Data on Philosophy Jobs Advertised Recently


Two sources of information appear to present slightly different figures regarding the number of job openings advertised in philosophy through the American Philosophical Association (APA) and PhilJobs—that is, through PhilJobs: Jobs for Philosophers—in recent years. (See update)

According to data presented by the American Academy of Arts & Sciences (via Robert Townsend), the number of job openings advertised through the APA and PhilJobs in 2014 increased by roughly 20% over the prior year, to around 600. This is still down from a high in 2007 of nearly 1300, and a figure of around 900 in 2004:

Humanities Advertised Jobs 2000-2015

Meanwhile, according to the APA’s Historical Jobs Data page,  in 2014 there were 743 jobs advertised in 2014, and 739 in 2015:

APA Job Ads Data 2

I’m not sure what the explanation for the disparity is.

In related news, the American Academy of Arts & Sciences also reports that there has been a slow and steady increase in the number of faculty employed in “philosophy and religion” (a joint category used by the U.S. Department of Labor), from around 13,000 in 1999 to around 24,000 in 2015:

Humanities employed 1999-2015

UPDATE: In a comment below, Robert Townsend explains the initial discrepancy, which has now been fixed.

 

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Robert Townsend
5 years ago

Thanks for pointing to the updated information at APA. Clearly I should have checked again before posting our report, given the difference in timing for the philosophy data (as all the others societies report earlier and by academic year). I have now brought the data in line, and revised the image and analysis accordingly. With the slight decline for philosophy in the most recent year, all five of the reporting disciplines suffered a decrease in advertised jobs.Report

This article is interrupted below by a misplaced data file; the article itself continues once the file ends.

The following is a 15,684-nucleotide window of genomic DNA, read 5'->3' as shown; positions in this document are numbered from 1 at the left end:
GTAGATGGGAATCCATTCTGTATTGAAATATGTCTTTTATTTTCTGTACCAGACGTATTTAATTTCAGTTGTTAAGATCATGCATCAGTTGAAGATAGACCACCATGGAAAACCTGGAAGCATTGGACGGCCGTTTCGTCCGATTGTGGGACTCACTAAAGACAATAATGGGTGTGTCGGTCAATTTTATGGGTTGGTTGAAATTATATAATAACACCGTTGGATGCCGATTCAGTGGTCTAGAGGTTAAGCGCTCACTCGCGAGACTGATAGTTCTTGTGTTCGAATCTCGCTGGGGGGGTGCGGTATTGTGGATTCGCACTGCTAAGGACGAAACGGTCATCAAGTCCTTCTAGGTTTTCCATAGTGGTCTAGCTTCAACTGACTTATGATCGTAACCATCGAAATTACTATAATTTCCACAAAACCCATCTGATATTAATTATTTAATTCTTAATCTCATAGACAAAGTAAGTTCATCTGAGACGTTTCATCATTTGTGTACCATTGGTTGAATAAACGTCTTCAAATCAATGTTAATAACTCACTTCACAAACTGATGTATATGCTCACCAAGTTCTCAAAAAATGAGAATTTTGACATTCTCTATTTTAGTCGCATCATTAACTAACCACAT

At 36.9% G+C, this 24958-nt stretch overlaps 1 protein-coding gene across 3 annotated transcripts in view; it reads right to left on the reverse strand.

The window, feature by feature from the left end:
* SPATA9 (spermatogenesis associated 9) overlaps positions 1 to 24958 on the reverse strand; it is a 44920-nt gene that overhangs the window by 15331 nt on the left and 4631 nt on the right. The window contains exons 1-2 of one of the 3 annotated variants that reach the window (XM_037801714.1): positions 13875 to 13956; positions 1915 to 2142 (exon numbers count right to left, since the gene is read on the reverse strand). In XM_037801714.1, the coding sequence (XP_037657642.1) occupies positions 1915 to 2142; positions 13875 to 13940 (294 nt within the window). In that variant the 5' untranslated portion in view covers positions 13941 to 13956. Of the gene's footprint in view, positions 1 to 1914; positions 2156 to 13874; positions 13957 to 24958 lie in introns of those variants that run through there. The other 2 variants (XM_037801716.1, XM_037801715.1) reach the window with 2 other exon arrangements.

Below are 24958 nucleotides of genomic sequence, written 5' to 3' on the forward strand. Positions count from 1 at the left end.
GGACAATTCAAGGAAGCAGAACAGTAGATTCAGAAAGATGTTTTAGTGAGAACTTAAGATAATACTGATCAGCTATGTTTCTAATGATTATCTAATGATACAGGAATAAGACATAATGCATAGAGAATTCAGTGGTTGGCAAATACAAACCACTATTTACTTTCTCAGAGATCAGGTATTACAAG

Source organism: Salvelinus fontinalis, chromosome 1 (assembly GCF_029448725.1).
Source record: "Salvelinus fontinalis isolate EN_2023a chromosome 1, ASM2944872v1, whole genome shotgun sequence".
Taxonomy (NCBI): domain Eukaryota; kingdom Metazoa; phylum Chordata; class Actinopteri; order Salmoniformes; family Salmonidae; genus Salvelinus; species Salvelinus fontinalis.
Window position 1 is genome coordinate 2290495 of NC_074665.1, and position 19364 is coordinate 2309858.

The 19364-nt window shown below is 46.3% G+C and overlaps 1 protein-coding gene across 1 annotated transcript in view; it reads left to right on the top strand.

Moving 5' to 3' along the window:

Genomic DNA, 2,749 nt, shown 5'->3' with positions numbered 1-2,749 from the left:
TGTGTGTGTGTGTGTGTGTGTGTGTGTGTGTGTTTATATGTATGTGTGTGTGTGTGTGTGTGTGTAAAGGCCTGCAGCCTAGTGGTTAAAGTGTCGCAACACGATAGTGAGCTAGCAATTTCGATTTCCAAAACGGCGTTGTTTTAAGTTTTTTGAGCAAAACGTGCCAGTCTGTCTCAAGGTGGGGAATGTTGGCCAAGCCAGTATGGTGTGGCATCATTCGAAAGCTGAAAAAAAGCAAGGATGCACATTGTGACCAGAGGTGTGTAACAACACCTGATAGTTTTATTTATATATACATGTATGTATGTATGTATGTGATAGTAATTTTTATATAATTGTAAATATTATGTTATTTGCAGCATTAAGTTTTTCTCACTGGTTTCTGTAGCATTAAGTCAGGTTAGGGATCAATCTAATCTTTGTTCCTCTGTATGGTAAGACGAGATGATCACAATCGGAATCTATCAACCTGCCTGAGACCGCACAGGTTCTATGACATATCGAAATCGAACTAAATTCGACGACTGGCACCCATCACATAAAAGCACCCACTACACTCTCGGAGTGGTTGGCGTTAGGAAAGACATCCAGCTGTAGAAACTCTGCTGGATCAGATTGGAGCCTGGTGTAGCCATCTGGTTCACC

Kate Norlock
5 years ago

Justin, regarding the AAAS comment about “slow and steady increase in the number of faculty employed in “philosophy and religion” (a joint category used by the U.S. Department of Labor), from around 13,000 in 1999 to around 24,000 in 2015,” I see that the upward curve correlates remarkably well with the casualization of the postsecondary labor force, especially in the Humanities. Am I correct to infer that the upward curve is possibly due to the sheer number of part-time and contingent precarious employees, each being counted singly?Report

Shane Wilkins
5 years ago

Following up on Kate Norlock’s question, I wonder if there are any reputable sources regarding the number of *tenure track* jobs in philosophy per year. Further, I think it would be very appropriate for the APA keep more detailed numbers, since I would think the nature of the employment opportunities of people in profession is obviously quite important. This information could be gathered automatically through the philjobs site.

I’ve kept a pretty close eye on the US job market since 2010, and I’d be surprised to learn that much more than 1/3 of the jobs listed in the totals from the APA chart above were tenure track positions.I think it’s rather been something more like 200-250 tenure track jobs per year, with the balance made up of postdocs, VAPs, and other contingent positions. (Dec 31, 2013 I think I had counted something like 115 TT jobs; more came in the Spring, perhaps enough to bring the total close to 200.) Report